Tuesday, 30 September 2014

Chinoiserie


I parked my car yesterday, and as I walked past a nearby charity shop, I saw this leaning against a wall - outside - so stopped to take a closer look.

It is a really good quality lacquered tray with real gilded sides, and at over two feet long, is pretty large as well. I picked it up and went inside, and the woman said that I was the first person to show any interest in it all day. I asked how much and she said £3, so I bought it and ran off.

A little later as I was gloating over it, I decided that it is probably from the Regency period, when China produced quite a lot of stuff for the European market and when Europeans followed the fashion of having Chinese-style rooms, complete with imported wall-paper - Eynsham Hall has just such a room, albeit from a later date but modelled on the Regency period style.

It is quite solidly made from single pieces of heavily lacquered wood, and the band of decoration is an applied strip of metal which has been mercury-gilded. There is gold-leafing to the surrounding woodwork too, and the whole thing is in not too bad condition, with a few easily repaired scuzzings which I don't really mind as signs of wear and tear.

I know nothing about this type of thing, and we almost never use trays in our compact but adorable city apartment, but now it sits on a table, shining warmly in the late September sun, just looking decorative.

£3... I can only put my good fortune down to the fact that it was placed so incongruously and carelessly in the street, that nobody but me gave it a second glance. It only strengthens my belief that the best way of preserving things of extreme interest or beauty is to show no interest in them whatsoever.

I'm not sure I was the right person, but it was me who came along in the end. I wonder why its previous owner thought so little of it that they left it outside a charity shop?


26 comments:

  1. I've changed the title of this post, because the original one made me sound like some sort of brat - which I suppose I must be.

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    1. I did a double take, thought you had written about something else and then I found it was still about a tray. I am trying to think of something intelligent to say about it. The edging looks interesting.

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    2. That's a good enough comment, especially since your on holiday.

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  2. The heirs and assigns consigned it to the charity shop, I'll bet.

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    1. I think you are right, Joanne - my sister tried to give away a load of antiques when my parents died.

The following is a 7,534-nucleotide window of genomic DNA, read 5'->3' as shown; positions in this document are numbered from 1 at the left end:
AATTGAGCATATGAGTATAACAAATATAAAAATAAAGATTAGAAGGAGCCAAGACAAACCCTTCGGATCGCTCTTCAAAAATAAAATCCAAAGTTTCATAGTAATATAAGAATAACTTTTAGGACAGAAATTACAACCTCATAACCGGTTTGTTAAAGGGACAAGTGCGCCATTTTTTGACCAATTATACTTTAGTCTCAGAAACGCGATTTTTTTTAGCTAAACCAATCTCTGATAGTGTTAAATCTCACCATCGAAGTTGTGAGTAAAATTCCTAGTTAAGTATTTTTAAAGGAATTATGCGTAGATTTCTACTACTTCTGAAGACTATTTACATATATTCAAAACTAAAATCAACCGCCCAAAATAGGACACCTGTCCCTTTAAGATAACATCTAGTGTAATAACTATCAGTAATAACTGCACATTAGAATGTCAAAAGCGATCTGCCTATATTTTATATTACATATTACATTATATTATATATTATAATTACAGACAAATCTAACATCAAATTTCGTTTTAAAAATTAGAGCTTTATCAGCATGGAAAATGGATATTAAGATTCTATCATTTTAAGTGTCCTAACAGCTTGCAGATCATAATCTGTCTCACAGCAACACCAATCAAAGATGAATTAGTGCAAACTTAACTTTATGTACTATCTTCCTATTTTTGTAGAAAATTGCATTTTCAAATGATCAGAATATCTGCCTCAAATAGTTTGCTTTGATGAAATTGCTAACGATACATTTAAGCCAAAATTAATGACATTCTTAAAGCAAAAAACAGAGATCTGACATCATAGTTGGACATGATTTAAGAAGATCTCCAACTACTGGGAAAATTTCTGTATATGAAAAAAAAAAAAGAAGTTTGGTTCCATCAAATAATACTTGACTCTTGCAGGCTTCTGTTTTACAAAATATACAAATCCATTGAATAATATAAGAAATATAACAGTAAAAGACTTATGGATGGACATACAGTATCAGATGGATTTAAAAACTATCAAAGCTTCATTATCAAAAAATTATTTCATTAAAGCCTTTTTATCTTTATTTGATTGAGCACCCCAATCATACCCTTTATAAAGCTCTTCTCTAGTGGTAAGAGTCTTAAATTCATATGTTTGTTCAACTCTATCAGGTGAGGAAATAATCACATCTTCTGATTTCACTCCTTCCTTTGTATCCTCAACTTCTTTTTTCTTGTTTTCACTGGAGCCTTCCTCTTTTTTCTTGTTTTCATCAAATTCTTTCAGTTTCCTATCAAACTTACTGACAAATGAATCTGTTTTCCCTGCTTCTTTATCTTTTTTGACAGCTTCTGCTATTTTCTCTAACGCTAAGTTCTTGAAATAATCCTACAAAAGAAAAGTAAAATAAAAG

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  3. Nice find! Isn't it great when such things turn up unexpectedly. I felt like that with my little Masonic box recently.

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  4. Well you hear of it all the time on programmes like 'Flog it' - where did it come from the 'expert' asks - 'bought it for 50p at a car boot sale' is often the reply.
    Often these finds come from house clearance too. I think in this case it is 'fortune favours the prepared mind' Tom - you recognised its worth.

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    1. True, Weave. I have an eye, but it is far from trained.

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  5. "… so I bought it and ran off" - aren't you supposed to be an invalid now? The tray is very nice, though. I like it.

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    1. I don't run on my head, even though an army marches on its stomach. Anyway, 'run' was poetic licence.

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  6. What a great find, Tom....it's beautiful!
    I like things that have a bit of wear and tear....it shows that they were used and loved.

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    1. Yes, Sherry. If I look at a used car engine that is too clean, I get suspicious.

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  7. Truly a well-deserved find, you connoisseur, you!

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  8. Chinoiserie is one of my favourite words despite not being much of a fan in general. However......I do like the tray - will you be ebay-ing it???

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    1. No, for the time being we will be keeping it.

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    1. I agree, Megan. I get about 4 finds a year like that, but I do spend a lot of time trawling around looking for them.

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  10. Replies
    1. Do you? Just out of interest, why do you hate it?

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    2. The sheen?! Are you sensitive to sheens?

      The best Japanese lacquerers used to row to the middle of a lake to do their work, just to obtain the best sheen possible.

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    3. I bet if I offered to send it to you as a gift, you'd snap it up with both paws. It is the perfect chintz for your compact but adorable rural hovel.

      Think Robert Kime. Think Downton Abbey. Think Clarence House.

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    4. Think breakfast in bed. Think Martin Sheen.

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